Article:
She will give birth to a son, and you are to give him the name Jesus, because he will save his people from their sins. (Matthew 1:21)
In the ancient world (and in some cultures today), the name given to a newborn baby meant something more than a word with which to call the child. For the Israelite baby, receiving a name was the first significant and important experience in life. Hebrew parents would give the child a particular name for a variety of reasons: to describe their future hopes for the child; to paint a picture of the child’s personality; to commemorate an event close to the time of birth; to continue a family name passed down from previous generations; to utter a prophetic revelation of the destiny of the child. And in God’s perfect providence, many children would live up to their name. Here are the heads of the twelve tribes of Israel.
Reuben “Look, a son!”
Simeon “One who hears”
Levi “Being attached”
Dan “To judge”
Naphtali “My struggle”
Gad “Good fortune”
Joseph “May he add”
Benjamin “Son of my right hand”
God was personally involved in the “Name Game.” When God promised Abram that he would father many nations and that his offspring would outnumber the stars in the sky and the sand on the seashore, he renamed him Abraham, which means “father of many.”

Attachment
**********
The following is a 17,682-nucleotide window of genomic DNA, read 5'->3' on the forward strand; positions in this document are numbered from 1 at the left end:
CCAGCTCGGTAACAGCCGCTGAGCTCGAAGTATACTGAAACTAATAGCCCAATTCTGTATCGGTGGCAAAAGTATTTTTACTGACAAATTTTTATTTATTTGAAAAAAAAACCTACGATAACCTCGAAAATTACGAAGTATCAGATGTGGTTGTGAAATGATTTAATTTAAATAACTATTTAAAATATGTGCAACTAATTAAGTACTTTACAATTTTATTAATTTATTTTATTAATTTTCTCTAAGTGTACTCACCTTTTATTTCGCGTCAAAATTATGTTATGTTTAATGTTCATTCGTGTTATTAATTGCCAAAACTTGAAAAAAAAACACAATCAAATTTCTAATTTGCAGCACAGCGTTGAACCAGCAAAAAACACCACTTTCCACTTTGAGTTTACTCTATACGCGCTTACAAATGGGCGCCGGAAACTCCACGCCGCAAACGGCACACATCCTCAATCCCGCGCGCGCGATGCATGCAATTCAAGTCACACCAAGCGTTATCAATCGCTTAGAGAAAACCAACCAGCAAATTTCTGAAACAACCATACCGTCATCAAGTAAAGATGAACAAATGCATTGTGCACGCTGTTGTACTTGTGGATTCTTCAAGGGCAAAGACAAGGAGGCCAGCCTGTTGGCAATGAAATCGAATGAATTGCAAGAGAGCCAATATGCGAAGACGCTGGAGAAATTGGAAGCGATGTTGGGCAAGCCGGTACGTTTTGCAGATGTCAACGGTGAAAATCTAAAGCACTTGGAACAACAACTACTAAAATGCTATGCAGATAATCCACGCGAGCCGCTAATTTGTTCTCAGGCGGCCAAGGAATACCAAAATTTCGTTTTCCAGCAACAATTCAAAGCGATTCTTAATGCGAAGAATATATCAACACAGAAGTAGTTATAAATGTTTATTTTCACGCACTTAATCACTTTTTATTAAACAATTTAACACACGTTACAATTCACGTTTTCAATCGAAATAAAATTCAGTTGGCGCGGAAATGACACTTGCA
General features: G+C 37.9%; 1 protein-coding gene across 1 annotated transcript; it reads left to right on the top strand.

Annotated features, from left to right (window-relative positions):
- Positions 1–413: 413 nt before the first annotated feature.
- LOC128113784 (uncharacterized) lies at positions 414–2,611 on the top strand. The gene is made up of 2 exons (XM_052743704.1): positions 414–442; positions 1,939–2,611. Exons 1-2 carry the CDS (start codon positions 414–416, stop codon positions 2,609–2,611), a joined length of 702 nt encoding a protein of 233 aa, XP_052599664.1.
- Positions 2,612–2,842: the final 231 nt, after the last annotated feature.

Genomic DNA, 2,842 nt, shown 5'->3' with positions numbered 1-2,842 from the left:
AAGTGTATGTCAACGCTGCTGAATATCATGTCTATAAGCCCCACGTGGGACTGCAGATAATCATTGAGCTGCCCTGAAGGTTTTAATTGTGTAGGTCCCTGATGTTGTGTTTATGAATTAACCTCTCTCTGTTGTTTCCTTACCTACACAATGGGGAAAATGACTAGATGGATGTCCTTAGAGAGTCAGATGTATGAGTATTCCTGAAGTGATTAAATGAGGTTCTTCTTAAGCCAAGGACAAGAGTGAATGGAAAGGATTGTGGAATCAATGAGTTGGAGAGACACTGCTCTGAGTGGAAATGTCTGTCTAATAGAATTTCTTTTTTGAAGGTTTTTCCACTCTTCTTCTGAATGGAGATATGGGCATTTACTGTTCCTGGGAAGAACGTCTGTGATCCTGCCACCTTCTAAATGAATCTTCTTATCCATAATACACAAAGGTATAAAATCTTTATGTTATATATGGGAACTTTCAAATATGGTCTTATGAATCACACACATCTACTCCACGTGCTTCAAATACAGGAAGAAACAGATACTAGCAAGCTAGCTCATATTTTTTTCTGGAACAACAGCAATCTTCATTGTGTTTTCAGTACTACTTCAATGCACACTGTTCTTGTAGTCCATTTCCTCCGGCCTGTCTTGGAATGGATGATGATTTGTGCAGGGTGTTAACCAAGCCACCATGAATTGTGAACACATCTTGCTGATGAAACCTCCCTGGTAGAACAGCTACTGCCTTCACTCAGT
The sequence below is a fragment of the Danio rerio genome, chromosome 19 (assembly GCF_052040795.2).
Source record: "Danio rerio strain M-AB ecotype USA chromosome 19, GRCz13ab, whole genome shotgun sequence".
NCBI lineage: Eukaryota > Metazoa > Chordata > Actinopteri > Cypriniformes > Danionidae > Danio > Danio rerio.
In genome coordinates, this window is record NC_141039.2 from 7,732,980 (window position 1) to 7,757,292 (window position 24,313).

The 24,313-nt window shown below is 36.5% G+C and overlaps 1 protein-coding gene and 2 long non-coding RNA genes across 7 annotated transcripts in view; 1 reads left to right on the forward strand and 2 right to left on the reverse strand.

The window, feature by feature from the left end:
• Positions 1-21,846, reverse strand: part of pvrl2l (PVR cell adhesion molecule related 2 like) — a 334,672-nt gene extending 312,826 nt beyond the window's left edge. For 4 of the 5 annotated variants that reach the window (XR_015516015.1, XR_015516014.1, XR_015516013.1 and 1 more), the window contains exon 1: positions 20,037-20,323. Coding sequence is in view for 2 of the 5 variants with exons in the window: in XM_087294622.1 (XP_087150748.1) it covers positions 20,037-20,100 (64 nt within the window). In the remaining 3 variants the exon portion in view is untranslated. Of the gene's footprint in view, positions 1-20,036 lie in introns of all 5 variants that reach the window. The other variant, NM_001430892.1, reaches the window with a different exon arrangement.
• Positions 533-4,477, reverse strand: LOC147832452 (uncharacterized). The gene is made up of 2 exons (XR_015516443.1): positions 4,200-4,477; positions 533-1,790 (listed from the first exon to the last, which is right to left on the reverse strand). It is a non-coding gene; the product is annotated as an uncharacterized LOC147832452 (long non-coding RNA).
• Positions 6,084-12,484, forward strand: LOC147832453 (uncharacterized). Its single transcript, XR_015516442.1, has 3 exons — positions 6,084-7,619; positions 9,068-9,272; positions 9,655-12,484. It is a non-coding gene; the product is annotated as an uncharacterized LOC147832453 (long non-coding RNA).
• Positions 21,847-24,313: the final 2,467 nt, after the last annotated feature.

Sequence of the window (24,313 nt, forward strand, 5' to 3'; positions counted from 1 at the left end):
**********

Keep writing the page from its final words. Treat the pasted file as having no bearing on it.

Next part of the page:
God sent an angel who appeared to Joseph in a dream, telling him what to name the baby that Mary was carrying in her womb: His name was to be Jesus—the Greek form of the name Joshua, which means “the Lord saves”—because He would save His people from their sins.
My name given at birth was Thomas, meaning “twin.” I don’t have a twin; my parents wanted to pass down my father’s name to me. I don’t know what your name is by birth, but I do know what your new name is by second birth: CHRISTIAN, which means “follower of Christ.” You received that name when you, by grace through faith, placed your trust in our Lord Jesus Christ for your eternal salvation.
So the question is this: “Are you living up to your new name?” Now, I am not suggesting that any of us can live up to the name “Christian” perfectly, but we must strive to live up to our name progressively. That is the process that we call sanctification. The same grace that saves us is the same grace that sanctifies us, making us more and more like Christ each day.
Remember, He who gave you your new name and began a good work in you will bring that work to completion when you are brought home into glory (Philippians 1:6). Knowing what your new name in Christ means, will you prayerfully consider any changes you should make in your life in order to better reflect who you truly are? God is ready, willing, and able to bring about that change if you are.
This is the Gospel. This is grace for your race. NEVER FORGET THAT . . . AMEN!